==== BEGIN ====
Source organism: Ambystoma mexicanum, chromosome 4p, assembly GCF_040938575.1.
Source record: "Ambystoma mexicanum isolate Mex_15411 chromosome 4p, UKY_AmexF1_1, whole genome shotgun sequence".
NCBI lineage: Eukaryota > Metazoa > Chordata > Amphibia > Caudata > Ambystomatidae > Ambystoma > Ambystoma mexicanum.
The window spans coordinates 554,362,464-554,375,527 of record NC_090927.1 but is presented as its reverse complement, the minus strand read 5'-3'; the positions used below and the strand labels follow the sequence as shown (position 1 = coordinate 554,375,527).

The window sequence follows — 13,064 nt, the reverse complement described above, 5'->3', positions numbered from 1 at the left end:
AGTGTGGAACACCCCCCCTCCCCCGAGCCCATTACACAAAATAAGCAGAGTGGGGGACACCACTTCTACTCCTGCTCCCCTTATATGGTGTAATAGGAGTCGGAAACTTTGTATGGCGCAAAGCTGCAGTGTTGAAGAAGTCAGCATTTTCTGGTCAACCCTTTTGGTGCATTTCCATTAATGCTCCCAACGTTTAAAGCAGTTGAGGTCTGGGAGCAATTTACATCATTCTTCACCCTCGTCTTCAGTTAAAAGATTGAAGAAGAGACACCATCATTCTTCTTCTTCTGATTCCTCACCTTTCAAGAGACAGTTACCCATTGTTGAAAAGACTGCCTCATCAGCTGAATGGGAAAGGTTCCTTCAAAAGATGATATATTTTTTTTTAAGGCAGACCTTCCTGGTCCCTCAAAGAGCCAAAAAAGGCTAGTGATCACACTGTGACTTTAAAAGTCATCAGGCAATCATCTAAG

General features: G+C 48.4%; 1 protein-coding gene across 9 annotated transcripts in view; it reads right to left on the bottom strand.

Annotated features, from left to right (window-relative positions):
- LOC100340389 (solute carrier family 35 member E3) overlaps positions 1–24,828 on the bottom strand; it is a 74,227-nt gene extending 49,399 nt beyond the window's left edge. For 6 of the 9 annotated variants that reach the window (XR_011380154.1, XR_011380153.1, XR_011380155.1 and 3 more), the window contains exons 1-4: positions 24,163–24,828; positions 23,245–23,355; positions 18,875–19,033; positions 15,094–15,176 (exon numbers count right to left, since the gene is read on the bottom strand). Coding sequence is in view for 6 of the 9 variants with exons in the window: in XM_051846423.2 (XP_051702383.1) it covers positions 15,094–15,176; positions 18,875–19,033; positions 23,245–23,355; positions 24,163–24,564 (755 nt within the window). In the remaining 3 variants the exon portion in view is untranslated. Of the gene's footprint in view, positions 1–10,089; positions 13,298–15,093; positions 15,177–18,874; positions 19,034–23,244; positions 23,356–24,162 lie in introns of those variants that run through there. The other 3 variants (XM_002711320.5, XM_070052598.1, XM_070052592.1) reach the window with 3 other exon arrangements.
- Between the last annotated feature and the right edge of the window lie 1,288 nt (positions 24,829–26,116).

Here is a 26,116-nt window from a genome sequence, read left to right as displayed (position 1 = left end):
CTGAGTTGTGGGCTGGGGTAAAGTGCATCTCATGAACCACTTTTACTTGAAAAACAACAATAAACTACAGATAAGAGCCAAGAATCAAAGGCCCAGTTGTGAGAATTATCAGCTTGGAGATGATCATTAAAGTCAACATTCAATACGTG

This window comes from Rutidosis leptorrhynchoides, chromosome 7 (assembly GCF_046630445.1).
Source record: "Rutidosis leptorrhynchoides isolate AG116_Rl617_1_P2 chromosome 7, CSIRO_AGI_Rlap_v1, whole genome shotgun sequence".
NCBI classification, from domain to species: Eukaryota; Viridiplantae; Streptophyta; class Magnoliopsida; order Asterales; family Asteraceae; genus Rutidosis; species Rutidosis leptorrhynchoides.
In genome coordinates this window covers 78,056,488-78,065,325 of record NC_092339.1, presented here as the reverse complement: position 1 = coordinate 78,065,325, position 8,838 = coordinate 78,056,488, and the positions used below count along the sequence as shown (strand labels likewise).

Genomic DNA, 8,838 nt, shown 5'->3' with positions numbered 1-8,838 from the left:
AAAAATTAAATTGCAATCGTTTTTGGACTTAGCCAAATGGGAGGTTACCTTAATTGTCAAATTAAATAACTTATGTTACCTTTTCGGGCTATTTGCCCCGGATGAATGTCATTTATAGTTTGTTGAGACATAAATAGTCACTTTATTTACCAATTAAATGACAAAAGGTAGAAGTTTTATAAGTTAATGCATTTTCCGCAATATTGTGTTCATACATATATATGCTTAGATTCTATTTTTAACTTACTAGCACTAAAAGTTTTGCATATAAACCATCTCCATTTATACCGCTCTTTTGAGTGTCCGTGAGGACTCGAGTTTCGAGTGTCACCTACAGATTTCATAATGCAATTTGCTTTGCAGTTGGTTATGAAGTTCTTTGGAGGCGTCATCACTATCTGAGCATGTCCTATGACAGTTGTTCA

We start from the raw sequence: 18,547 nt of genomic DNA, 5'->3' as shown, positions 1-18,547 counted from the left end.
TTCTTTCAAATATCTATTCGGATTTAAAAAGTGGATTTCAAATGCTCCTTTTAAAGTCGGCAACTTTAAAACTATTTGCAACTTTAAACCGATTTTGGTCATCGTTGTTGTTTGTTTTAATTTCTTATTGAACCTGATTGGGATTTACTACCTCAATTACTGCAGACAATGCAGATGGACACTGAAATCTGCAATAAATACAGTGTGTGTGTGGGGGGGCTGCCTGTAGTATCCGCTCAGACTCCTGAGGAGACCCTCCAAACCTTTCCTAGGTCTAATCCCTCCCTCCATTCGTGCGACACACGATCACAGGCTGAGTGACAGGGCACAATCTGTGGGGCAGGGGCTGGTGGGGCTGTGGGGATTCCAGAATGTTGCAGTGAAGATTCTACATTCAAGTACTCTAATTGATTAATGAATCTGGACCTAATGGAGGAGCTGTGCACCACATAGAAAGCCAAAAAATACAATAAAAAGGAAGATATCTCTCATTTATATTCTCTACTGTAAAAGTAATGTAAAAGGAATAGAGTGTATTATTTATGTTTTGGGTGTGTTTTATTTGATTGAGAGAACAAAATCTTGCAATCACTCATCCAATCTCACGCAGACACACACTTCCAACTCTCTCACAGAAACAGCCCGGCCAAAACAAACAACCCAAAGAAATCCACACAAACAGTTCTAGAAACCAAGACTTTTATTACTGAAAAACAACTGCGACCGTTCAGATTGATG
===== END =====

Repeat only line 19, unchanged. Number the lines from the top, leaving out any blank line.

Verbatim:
We start from the raw sequence: 18,547 nt of genomic DNA, 5'->3' as shown, positions 1-18,547 counted from the left end.